2Most of the problems, however, relate with HTTP development: Turning existing Windows applications into applications running within a Web browser is more complex than it might seem atfirst sight. The Web is stateless, the development of userinterfaces can be quite an issue, and you invariably have toconsider the incompatibilities of the most widespread browsers. A new platform specifically aimed at areas of Internetprogramming (typically the HTTP world) has emerged. Theseenvironments favor server side development, often also allowing the inclusion of database information within web pages. Acommon solution is to write HTML pages with special“scripting” tags included, which are going to be expanded by anengine on the server. Interesting for small projects, most of these technologies have limited scripting power, and force you tomix HTML code and scripting code, and GUI scripting code with database oriented code. On larger applications, this lack of separation among the different areas of a program is consideredto be far from a good architecture.Moreover, Microsoft’s DNA is going to be replaced by the new Microsoft dotNET (or “.NET”) architecture – a new name andapproach that seems to imply that the previous architecture hadindeed serious limitations. DotNET is apparently going to bemore “open” and stresses a lot the importance of XML,including pushing the support for the SOAP (Simple Object Access Protocol) invocation protocol. Another key element of dotNET is that COM is apparently going to be phased out (not anice idea for people who’ve invested in the approach Microsoft was pushing yesterday).Even with the advent of dotNet, Microsoft’s DNA architecture,based on ASP for HTML scripting and COM/MTS/COM+ fordatabase manipulation, offers a higher perspective, but is limitedto the Windows platform and Microsoft’s own IIS Web server,tends to work primarily with the Internet Explorer browser. Thecurrent incarnation of DNA suffers from several limitations,including DCOM unfriendliness with firewalls, complexconfiguration and administration, some tie-in with Microsoft’stechnologies, databases included, and limited scalability. Also,the overall architecture, with the separation of many layerspartial with status and partially stateless, seems to be still limitedfor the challenges of the Internet.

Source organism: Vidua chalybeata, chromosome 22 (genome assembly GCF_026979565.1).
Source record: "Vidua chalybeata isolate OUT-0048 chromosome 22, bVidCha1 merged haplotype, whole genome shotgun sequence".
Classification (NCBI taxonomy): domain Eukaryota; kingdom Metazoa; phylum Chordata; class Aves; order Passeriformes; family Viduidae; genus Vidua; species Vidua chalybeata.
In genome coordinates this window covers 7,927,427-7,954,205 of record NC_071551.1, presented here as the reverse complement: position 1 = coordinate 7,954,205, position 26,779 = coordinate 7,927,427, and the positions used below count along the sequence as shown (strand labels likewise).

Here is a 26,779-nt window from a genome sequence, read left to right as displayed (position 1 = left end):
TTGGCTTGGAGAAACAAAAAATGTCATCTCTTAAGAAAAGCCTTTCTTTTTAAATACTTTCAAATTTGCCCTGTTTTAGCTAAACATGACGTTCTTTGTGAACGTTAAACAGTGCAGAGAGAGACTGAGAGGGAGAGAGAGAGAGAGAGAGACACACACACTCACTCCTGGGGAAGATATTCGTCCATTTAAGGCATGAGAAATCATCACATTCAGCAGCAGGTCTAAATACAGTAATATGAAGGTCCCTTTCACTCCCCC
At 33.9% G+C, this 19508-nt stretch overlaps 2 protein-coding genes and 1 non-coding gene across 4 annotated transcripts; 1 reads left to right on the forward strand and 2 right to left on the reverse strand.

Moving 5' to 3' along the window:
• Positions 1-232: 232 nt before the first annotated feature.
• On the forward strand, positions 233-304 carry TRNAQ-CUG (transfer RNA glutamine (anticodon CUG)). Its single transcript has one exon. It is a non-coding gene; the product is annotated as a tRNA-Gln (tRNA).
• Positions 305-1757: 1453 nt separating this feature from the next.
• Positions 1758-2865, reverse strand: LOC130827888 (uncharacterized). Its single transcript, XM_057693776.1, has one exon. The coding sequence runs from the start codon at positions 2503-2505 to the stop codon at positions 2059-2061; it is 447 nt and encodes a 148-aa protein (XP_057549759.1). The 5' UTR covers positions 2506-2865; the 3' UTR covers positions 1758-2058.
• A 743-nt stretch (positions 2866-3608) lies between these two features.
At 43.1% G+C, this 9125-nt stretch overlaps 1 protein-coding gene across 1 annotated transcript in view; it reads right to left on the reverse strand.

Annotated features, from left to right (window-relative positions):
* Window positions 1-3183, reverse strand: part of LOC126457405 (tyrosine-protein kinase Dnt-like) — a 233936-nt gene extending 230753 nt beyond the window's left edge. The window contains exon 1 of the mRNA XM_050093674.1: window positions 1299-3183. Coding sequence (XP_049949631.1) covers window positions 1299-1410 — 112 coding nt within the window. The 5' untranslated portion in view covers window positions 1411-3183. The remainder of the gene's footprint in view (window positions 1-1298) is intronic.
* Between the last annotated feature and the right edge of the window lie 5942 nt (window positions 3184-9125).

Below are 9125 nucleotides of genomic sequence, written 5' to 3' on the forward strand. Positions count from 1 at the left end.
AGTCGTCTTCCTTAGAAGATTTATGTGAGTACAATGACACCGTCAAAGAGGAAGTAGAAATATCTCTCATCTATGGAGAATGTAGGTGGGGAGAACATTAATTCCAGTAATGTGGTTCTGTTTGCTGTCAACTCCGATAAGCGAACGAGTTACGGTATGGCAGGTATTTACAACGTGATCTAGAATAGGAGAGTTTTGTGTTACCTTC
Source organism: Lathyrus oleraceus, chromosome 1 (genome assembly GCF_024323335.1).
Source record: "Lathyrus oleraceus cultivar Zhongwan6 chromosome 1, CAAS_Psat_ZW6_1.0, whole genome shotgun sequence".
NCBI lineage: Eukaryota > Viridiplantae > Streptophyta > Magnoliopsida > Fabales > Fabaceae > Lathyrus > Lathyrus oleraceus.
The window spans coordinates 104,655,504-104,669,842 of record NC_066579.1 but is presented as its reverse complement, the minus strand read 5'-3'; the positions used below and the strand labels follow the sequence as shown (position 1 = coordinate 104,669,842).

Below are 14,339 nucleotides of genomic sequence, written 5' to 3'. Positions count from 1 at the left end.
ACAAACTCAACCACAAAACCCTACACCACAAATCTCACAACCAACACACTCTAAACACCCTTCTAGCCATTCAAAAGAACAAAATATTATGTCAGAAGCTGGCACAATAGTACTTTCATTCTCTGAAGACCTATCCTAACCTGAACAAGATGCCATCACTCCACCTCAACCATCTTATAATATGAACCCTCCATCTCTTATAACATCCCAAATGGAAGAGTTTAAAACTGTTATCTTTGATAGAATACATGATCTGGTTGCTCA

Where does Delphi Fit?
With this rather complex situation going on, where does a“traditional” development platform like Delphi fit? The goal of Delphi in the Internet age is to bring the some power, flexibility,ease of use, and database support.
The power of Delphi comes from the fully compiled code,different from many script-based technologies, and from itsfully object-oriented architecture (which is not an afterthought, but has been the foundation of the language andits libraries since version 1.0). Delphi natively compiledapplications are simple to deploy, as they are generally madeof a single self-contained executable code (with no extraruntime libraries and custom component files). Actually,dividing the single EXE in multiple packages is a usefuloption that is offered by Delphi, which programmers canfine-tune to choose the best deployment solution.
The flexibility of Delphi comes from a support not limitedto HTTP but open to most Internet protocols, as thedevelopment environment allows you to write lower levelcode to support new protocols, as the developers of many native third-party components have done.
The ease of use of Delphi comes from the component-based environment. Writing a mail client (eventually boundto a web page) simply implies adding a couple of components to your program, setting a few properties, and writing very little code. Some of the samples found inDelphi and the third party components are basically full-featured email programs! With the InternetExpress technology of Delphi 5, the ease-of-use has been extended to allow the visual developmentof HTML front ends based on data sets.
Database and client/server support has always been one of the strongest features of Delphi and client/serverarchitectures remain the core of most Web applications andInternet sites. Actually, if you’ve built your Delphi